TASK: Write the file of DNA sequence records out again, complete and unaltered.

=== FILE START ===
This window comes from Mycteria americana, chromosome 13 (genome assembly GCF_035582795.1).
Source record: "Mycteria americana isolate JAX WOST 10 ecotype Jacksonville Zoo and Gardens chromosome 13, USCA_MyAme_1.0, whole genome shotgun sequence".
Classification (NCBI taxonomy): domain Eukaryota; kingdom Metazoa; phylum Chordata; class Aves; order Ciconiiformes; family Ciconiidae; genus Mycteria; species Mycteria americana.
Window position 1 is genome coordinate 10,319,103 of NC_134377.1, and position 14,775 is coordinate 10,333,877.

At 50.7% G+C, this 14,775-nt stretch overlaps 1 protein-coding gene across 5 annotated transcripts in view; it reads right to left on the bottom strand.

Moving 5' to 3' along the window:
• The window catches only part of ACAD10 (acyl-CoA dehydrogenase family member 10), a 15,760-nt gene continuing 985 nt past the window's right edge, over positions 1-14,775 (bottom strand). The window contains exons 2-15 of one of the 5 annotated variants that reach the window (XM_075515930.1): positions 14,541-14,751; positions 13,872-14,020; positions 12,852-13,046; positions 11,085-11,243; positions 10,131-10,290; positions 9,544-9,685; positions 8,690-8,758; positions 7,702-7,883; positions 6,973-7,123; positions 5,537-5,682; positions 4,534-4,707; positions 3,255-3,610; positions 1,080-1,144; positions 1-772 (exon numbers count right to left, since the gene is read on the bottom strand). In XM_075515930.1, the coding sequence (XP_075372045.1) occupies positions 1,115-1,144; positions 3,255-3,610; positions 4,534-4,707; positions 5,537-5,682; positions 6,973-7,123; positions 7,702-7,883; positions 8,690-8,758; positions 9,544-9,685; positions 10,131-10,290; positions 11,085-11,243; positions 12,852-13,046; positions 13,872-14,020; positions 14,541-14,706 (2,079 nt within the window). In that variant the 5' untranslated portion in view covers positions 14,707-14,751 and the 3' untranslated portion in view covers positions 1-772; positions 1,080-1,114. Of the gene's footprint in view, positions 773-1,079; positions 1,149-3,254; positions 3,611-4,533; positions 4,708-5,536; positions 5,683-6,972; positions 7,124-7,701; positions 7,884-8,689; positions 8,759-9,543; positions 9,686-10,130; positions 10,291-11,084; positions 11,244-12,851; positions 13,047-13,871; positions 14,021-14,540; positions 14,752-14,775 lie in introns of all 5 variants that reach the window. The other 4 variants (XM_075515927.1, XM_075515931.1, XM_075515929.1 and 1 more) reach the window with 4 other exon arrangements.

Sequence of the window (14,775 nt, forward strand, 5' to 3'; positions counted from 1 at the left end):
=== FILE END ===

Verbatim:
This window comes from Mycteria americana, chromosome 13 (genome assembly GCF_035582795.1).
Source record: "Mycteria americana isolate JAX WOST 10 ecotype Jacksonville Zoo and Gardens chromosome 13, USCA_MyAme_1.0, whole genome shotgun sequence".
Classification (NCBI taxonomy): domain Eukaryota; kingdom Metazoa; phylum Chordata; class Aves; order Ciconiiformes; family Ciconiidae; genus Mycteria; species Mycteria americana.
Window position 1 is genome coordinate 10,319,103 of NC_134377.1, and position 14,775 is coordinate 10,333,877.

At 50.7% G+C, this 14,775-nt stretch overlaps 1 protein-coding gene across 5 annotated transcripts in view; it reads right to left on the bottom strand.

Moving 5' to 3' along the window:
• The window catches only part of ACAD10 (acyl-CoA dehydrogenase family member 10), a 15,760-nt gene continuing 985 nt past the window's right edge, over positions 1-14,775 (bottom strand). The window contains exons 2-15 of one of the 5 annotated variants that reach the window (XM_075515930.1): positions 14,541-14,751; positions 13,872-14,020; positions 12,852-13,046; positions 11,085-11,243; positions 10,131-10,290; positions 9,544-9,685; positions 8,690-8,758; positions 7,702-7,883; positions 6,973-7,123; positions 5,537-5,682; positions 4,534-4,707; positions 3,255-3,610; positions 1,080-1,144; positions 1-772 (exon numbers count right to left, since the gene is read on the bottom strand). In XM_075515930.1, the coding sequence (XP_075372045.1) occupies positions 1,115-1,144; positions 3,255-3,610; positions 4,534-4,707; positions 5,537-5,682; positions 6,973-7,123; positions 7,702-7,883; positions 8,690-8,758; positions 9,544-9,685; positions 10,131-10,290; positions 11,085-11,243; positions 12,852-13,046; positions 13,872-14,020; positions 14,541-14,706 (2,079 nt within the window). In that variant the 5' untranslated portion in view covers positions 14,707-14,751 and the 3' untranslated portion in view covers positions 1-772; positions 1,080-1,114. Of the gene's footprint in view, positions 773-1,079; positions 1,149-3,254; positions 3,611-4,533; positions 4,708-5,536; positions 5,683-6,972; positions 7,124-7,701; positions 7,884-8,689; positions 8,759-9,543; positions 9,686-10,130; positions 10,291-11,084; positions 11,244-12,851; positions 13,047-13,871; positions 14,021-14,540; positions 14,752-14,775 lie in introns of all 5 variants that reach the window. The other 4 variants (XM_075515927.1, XM_075515931.1, XM_075515929.1 and 1 more) reach the window with 4 other exon arrangements.

Sequence of the window (14,775 nt, forward strand, 5' to 3'; positions counted from 1 at the left end):